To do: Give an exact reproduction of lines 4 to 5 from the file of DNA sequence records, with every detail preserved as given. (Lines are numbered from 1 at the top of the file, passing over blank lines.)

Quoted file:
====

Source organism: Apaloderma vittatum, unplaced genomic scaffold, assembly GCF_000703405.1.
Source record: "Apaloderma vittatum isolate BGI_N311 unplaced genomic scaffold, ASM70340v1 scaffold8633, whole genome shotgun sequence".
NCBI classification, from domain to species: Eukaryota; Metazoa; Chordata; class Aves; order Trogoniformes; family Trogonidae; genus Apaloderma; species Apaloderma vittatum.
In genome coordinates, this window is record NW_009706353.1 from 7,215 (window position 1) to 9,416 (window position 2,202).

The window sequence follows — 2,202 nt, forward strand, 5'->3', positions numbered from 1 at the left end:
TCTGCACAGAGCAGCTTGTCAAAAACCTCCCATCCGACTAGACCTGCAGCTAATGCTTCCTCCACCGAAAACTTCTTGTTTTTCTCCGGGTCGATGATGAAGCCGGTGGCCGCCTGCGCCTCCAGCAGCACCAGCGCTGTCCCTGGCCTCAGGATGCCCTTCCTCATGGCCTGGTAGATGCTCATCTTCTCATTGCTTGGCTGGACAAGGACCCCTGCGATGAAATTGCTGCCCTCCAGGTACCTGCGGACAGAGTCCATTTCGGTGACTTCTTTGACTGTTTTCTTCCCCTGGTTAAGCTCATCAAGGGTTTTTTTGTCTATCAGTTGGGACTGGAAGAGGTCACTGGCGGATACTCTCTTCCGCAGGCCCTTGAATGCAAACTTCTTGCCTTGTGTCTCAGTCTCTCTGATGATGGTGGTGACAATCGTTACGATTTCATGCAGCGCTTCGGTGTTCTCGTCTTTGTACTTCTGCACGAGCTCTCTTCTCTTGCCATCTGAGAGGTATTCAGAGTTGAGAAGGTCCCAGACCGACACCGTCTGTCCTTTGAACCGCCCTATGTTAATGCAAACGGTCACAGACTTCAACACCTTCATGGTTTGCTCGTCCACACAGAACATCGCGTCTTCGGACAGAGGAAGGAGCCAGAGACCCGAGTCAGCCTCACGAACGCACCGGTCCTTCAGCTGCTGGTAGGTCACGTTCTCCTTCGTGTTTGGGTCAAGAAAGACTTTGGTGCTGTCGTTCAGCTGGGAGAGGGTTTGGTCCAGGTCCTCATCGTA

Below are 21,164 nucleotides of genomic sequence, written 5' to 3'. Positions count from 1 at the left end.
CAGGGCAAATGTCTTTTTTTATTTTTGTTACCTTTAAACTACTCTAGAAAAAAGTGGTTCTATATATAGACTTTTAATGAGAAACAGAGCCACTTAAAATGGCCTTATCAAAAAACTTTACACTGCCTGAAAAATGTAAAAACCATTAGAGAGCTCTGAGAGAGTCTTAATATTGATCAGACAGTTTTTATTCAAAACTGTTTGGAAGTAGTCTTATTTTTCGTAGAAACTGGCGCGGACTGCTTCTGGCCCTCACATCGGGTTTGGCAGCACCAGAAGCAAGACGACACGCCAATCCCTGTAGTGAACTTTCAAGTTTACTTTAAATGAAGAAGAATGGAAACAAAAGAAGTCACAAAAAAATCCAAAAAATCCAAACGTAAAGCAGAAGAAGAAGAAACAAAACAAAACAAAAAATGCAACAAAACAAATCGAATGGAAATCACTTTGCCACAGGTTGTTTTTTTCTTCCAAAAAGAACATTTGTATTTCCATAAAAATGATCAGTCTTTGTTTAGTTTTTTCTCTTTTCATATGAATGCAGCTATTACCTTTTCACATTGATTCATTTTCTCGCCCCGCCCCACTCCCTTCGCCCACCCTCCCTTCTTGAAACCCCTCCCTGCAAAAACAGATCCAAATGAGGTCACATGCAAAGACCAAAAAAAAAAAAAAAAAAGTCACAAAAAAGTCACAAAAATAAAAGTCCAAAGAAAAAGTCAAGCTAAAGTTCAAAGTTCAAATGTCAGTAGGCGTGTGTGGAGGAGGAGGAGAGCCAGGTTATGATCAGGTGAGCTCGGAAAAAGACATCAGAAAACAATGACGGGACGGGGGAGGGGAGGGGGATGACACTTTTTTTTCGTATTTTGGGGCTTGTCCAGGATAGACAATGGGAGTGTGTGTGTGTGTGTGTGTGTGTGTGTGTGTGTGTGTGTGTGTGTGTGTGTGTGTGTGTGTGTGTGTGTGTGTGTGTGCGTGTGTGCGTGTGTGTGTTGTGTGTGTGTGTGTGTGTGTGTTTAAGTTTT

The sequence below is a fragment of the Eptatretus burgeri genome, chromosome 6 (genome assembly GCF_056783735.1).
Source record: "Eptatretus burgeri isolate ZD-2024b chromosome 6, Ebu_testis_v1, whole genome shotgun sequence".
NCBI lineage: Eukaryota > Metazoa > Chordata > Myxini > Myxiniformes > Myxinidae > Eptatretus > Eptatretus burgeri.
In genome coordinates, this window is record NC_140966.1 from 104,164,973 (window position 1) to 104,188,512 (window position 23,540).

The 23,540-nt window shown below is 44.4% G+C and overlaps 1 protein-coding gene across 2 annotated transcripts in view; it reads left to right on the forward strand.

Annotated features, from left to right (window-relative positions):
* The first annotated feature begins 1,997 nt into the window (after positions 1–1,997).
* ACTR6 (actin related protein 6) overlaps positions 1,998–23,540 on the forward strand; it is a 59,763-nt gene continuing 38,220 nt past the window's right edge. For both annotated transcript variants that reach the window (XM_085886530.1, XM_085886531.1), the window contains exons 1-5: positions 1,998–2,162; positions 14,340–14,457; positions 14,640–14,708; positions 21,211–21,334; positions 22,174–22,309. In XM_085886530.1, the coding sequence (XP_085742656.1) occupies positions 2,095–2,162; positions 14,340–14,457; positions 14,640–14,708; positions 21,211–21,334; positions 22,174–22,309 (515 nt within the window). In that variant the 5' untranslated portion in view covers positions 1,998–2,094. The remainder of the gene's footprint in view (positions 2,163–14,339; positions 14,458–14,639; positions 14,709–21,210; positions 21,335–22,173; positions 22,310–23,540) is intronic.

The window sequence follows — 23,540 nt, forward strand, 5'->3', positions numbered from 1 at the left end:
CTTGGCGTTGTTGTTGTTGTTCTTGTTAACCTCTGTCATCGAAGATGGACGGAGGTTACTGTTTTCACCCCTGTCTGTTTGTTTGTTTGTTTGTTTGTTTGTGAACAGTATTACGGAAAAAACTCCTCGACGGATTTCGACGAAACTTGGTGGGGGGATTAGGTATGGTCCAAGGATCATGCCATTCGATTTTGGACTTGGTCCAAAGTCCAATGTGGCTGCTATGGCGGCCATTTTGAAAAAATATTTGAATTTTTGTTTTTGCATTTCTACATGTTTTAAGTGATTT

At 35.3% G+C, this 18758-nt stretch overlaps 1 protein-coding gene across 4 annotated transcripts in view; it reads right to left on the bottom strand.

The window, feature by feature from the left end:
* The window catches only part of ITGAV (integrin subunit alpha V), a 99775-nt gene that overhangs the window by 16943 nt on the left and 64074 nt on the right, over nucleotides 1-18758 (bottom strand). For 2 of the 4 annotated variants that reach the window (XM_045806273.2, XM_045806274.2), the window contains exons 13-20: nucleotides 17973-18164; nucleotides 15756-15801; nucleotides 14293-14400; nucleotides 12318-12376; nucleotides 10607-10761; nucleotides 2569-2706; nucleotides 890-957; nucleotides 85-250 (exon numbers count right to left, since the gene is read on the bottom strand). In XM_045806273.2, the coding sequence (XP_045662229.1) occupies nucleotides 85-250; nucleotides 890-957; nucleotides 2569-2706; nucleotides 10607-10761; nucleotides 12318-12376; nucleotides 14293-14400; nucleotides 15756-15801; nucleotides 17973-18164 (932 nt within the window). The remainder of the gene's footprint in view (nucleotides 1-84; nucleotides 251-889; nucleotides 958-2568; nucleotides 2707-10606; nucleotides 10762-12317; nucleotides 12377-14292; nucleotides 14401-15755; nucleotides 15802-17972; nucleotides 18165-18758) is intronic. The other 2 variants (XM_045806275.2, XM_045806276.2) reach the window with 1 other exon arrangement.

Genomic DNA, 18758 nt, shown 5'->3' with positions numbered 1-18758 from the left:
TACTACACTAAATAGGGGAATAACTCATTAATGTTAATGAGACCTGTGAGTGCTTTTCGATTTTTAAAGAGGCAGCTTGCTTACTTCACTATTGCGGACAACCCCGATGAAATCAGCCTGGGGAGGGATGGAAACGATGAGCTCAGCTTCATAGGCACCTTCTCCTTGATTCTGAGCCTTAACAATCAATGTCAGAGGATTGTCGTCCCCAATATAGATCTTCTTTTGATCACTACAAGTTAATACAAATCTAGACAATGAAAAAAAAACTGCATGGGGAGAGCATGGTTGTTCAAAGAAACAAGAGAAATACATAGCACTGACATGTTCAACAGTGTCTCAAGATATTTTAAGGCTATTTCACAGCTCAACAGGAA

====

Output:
In genome coordinates, this window is record NW_009706353.1 from 7,215 (window position 1) to 9,416 (window position 2,202).

The window sequence follows — 2,202 nt, forward strand, 5'->3', positions numbered from 1 at the left end: